Florida College Classic
Arena • Estero, Fla.
UMass-Lowell vs. Cornell, 4:35 p.m.
Clarkson vs. Maine, 7:35 p.m.
Saturday, Dec. 29
Third-place Game, 4:35 p.m.
Championship Game, 7:35 p.m.
TV: Online streaming available via B2 Networks
Led by tournament MVP Teddy Purcell,
the Maine Black Bears scored 14 goals on the weekend
and won the title for the third time in their history
(also having won it in 2000 and 2002) with a 6-3 triumph
over Cornell in the final. The Black Bears disposed
of Western Michigan by an 8-4 final in the opening
game. For the weekend, Purcell had three goals and
two assists for five points. Current Black Bears Bret
Tyler, Billy Ryan, and Ben Bishop were on the all-tournament
team last year.
Maine and Cornell have participated
in all seven Florida College Classics over the years
and have combined to win five of the previous seven
events. Boston College and Northern Michigan won the
Clarkson participated in the inaugural
tournament in the 2000-01 season, which was known
at the time as the Everblades College Classic.
UMass-Lowell advanced to the championship
game in their last two holiday tournament appearances
– at Denver in 2006 and at Minnesota in 2005
– but lost to the host school each time.
The champion of the event is awarded
the Ned Harkness Cup and the tournament's Most Valuable
Player is awarded the Shawn Walsh Memorial Trophy.
UMass-Lowell sophomore goaltender Nevin
Hamilton had a solid junior hockey career in Massachusetts
but took some community college courses and met other
academic requirements before earning a spot on the
River Hawks roster. He also overcame a couple of injuries
and now he has earned a spot as the team's number-one
goaltender. With a .913 save percentage and a 2.63
goals-against average, Hamilton has posted a 4-3-2
record and has also won three of his last four starts,
with a loss at New Hampshire being the only blemish
on his recent record. Juniors Mark Roebothan (8-5–13)
and Mike Potacco (5-7–12) lead UML in scoring
and have spent recent games as the wings on Lowell's
top line, centered by freshman Scott Campbell.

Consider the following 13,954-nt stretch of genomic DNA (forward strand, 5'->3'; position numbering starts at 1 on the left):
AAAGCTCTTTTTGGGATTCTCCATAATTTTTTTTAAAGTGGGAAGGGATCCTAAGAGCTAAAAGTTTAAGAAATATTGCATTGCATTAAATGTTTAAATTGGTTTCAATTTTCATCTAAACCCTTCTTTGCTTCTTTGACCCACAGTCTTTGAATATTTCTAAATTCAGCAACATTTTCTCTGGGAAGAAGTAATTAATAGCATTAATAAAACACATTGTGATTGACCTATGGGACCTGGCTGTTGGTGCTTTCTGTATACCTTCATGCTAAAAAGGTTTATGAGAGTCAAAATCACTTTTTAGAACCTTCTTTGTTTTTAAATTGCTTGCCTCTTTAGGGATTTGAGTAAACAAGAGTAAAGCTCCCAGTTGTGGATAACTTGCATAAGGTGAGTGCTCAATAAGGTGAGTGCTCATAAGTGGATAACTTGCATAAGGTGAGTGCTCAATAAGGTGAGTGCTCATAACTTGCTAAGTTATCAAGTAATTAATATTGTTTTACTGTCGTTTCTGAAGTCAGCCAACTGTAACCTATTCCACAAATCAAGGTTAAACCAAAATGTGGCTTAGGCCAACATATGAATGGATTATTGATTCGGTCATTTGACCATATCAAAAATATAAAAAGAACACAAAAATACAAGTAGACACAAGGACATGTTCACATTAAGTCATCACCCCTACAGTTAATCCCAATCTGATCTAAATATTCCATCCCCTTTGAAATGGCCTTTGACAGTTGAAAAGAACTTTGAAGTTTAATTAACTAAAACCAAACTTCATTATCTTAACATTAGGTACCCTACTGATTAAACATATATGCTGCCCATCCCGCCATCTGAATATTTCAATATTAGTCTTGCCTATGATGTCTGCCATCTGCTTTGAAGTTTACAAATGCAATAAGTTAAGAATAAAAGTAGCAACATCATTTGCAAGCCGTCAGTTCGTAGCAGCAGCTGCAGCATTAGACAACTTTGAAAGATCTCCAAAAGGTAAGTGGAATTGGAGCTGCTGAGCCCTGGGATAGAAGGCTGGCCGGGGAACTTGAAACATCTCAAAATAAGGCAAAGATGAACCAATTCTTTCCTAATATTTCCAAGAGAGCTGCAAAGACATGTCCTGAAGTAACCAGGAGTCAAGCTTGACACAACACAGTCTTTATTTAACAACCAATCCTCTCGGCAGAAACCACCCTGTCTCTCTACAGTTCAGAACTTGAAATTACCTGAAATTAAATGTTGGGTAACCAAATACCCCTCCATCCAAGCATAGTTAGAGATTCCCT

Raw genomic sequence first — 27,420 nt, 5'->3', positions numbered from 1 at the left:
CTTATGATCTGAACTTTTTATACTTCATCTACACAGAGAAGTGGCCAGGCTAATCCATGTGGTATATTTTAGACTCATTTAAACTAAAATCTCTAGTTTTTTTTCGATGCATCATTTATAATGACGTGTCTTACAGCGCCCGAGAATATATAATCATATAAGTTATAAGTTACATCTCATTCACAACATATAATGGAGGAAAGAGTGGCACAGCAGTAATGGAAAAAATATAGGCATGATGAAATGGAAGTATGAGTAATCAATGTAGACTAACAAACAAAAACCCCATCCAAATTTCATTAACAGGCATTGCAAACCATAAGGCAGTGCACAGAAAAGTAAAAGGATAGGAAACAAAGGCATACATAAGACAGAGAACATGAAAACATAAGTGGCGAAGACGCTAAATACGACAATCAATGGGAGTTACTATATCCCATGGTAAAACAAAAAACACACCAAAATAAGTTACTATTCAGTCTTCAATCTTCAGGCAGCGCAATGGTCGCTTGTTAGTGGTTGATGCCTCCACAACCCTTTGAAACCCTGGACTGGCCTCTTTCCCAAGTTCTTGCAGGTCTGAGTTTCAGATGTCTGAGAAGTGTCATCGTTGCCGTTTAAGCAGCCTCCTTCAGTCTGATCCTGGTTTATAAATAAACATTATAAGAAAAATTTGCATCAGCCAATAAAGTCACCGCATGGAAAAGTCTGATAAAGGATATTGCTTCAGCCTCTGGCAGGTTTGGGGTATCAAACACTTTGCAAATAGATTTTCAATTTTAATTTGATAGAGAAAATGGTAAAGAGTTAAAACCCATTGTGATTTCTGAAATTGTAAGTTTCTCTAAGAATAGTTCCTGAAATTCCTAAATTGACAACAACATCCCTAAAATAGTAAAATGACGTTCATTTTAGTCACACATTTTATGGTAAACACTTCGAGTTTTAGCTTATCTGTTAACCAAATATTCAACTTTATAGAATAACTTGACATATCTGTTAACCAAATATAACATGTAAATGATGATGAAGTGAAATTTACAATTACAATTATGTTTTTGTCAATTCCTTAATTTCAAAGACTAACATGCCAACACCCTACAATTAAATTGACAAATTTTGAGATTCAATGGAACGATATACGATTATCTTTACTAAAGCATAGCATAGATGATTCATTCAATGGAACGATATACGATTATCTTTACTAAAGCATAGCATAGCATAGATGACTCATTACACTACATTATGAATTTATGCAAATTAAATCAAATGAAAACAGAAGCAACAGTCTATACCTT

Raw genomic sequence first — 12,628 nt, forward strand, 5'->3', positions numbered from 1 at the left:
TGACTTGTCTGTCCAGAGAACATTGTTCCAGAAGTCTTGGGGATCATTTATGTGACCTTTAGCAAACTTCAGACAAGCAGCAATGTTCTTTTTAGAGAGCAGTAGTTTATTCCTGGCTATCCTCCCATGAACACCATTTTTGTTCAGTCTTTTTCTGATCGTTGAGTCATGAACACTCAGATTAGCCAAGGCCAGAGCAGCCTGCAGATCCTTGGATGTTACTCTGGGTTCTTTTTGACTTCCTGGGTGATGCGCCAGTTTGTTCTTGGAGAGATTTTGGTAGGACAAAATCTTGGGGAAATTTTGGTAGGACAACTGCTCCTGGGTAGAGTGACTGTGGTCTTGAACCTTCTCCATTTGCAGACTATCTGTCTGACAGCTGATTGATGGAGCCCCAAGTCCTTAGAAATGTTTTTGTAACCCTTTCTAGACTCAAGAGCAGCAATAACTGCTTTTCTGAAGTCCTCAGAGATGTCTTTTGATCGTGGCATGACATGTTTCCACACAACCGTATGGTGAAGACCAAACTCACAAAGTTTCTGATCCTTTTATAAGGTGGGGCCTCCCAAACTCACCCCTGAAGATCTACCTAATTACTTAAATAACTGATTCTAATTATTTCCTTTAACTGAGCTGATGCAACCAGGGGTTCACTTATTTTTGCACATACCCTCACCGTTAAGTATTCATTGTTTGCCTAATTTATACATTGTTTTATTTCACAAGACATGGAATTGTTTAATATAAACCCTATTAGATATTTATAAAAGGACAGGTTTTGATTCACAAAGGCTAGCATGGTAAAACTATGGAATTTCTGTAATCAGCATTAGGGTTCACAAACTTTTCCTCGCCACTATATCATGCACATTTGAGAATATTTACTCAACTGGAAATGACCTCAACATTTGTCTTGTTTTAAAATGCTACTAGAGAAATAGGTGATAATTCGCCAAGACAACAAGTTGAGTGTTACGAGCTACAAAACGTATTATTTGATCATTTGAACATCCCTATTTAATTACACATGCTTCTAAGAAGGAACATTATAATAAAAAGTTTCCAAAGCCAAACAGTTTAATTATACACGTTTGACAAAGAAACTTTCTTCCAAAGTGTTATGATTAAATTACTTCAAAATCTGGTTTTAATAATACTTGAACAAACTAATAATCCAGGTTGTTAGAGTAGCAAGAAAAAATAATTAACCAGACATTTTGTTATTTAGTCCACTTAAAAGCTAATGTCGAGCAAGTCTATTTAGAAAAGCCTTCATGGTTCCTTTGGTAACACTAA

Four Maine seniors lead the team in
scoring, and that's part of the problem. None has
yet to hit the 10-point plateau after 14 games this
year and they're not getting enough contributions
from their younger players. Defenseman Bret Tyler
has four goals and four assists on the year.
Clarkson's Nick Dodge was an All-American
last year and currently shares the team scoring lead
with junior forward Chris D'Alvise.
A pair of young players lead Cornell's
offense as sophomore Colin Greening and highly-touted
freshman Riley Nash are each averaging a point per
game through nine contests so far. Goalie Ben Scrivens
played the best game of his career in his last outing,
making 45 saves in a 0-0 tie against nationally-ranked
HOW WE SEE IT
Clarkson will have a few players missing
from the lineup for at least the first game of the
tournament but their depth should be strong enough
to carry them to a victory over a struggling Maine
team that has just one win in its last nine games.
It's the first ever meeting between Cornell and UMass-Lowell
and should be a good one. We'll give the edge to the
River Hawks based on recent form, which has started
to earn them recognition in national polls.
Expect a lot of 5-on-5 hockey this weekend
as these are four teams that haven't taken many penalties
throughout the course of the year. If our semifinal
selections hold true, Clarkson again has enough depth
to overcome UMass-Lowell in the final, but a defense
that has had to deal with injuries all year long will
need to play well in front of reigning ECAC Hockey
goaltender of the year David Leggio.
— Joe Gladziszewski